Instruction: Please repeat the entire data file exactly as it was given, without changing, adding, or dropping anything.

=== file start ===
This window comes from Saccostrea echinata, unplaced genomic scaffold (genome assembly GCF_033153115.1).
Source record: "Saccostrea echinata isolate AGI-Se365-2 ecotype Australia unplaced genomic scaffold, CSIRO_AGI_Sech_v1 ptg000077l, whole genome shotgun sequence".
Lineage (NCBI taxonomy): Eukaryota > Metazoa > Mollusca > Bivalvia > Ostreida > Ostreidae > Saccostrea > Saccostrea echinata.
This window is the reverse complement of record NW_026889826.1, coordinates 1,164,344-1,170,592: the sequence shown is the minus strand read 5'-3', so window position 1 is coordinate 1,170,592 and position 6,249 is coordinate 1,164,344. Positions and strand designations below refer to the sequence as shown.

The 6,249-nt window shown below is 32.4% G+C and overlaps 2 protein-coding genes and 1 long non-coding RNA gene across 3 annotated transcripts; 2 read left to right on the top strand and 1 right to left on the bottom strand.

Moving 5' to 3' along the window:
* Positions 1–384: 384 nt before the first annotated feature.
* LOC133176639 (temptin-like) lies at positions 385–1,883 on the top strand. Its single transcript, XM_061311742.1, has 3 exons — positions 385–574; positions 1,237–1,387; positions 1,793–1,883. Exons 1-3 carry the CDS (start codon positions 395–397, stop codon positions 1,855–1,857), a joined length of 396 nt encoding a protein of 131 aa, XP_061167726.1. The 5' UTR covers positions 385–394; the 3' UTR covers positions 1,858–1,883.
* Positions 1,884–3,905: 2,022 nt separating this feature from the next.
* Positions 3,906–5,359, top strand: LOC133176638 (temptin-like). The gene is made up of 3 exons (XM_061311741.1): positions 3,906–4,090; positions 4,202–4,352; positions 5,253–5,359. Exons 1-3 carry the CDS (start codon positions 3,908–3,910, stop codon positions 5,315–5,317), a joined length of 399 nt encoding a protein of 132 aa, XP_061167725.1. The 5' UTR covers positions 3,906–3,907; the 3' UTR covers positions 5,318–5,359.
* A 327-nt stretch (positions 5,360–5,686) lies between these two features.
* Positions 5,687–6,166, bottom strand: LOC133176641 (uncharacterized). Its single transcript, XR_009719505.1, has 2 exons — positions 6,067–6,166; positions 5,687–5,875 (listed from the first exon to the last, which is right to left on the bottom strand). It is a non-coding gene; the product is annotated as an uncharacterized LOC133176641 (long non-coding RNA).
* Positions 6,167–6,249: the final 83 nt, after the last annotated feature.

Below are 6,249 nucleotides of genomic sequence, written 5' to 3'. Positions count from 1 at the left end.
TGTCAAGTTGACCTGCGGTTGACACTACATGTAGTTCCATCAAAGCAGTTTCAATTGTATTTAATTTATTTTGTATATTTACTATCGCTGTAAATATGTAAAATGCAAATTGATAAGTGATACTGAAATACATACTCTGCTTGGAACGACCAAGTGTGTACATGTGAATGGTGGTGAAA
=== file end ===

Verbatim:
This window comes from Saccostrea echinata, unplaced genomic scaffold (genome assembly GCF_033153115.1).
Source record: "Saccostrea echinata isolate AGI-Se365-2 ecotype Australia unplaced genomic scaffold, CSIRO_AGI_Sech_v1 ptg000077l, whole genome shotgun sequence".
Lineage (NCBI taxonomy): Eukaryota > Metazoa > Mollusca > Bivalvia > Ostreida > Ostreidae > Saccostrea > Saccostrea echinata.
This window is the reverse complement of record NW_026889826.1, coordinates 1,164,344-1,170,592: the sequence shown is the minus strand read 5'-3', so window position 1 is coordinate 1,170,592 and position 6,249 is coordinate 1,164,344. Positions and strand designations below refer to the sequence as shown.

The 6,249-nt window shown below is 32.4% G+C and overlaps 2 protein-coding genes and 1 long non-coding RNA gene across 3 annotated transcripts; 2 read left to right on the top strand and 1 right to left on the bottom strand.

Moving 5' to 3' along the window:
* Positions 1–384: 384 nt before the first annotated feature.
* LOC133176639 (temptin-like) lies at positions 385–1,883 on the top strand. Its single transcript, XM_061311742.1, has 3 exons — positions 385–574; positions 1,237–1,387; positions 1,793–1,883. Exons 1-3 carry the CDS (start codon positions 395–397, stop codon positions 1,855–1,857), a joined length of 396 nt encoding a protein of 131 aa, XP_061167726.1. The 5' UTR covers positions 385–394; the 3' UTR covers positions 1,858–1,883.
* Positions 1,884–3,905: 2,022 nt separating this feature from the next.
* Positions 3,906–5,359, top strand: LOC133176638 (temptin-like). The gene is made up of 3 exons (XM_061311741.1): positions 3,906–4,090; positions 4,202–4,352; positions 5,253–5,359. Exons 1-3 carry the CDS (start codon positions 3,908–3,910, stop codon positions 5,315–5,317), a joined length of 399 nt encoding a protein of 132 aa, XP_061167725.1. The 5' UTR covers positions 3,906–3,907; the 3' UTR covers positions 5,318–5,359.
* A 327-nt stretch (positions 5,360–5,686) lies between these two features.
* Positions 5,687–6,166, bottom strand: LOC133176641 (uncharacterized). Its single transcript, XR_009719505.1, has 2 exons — positions 6,067–6,166; positions 5,687–5,875 (listed from the first exon to the last, which is right to left on the bottom strand). It is a non-coding gene; the product is annotated as an uncharacterized LOC133176641 (long non-coding RNA).
* Positions 6,167–6,249: the final 83 nt, after the last annotated feature.

Below are 6,249 nucleotides of genomic sequence, written 5' to 3'. Positions count from 1 at the left end.
TGTCAAGTTGACCTGCGGTTGACACTACATGTAGTTCCATCAAAGCAGTTTCAATTGTATTTAATTTATTTTGTATATTTACTATCGCTGTAAATATGTAAAATGCAAATTGATAAGTGATACTGAAATACATACTCTGCTTGGAACGACCAAGTGTGTACATGTGAATGGTGGTGAAA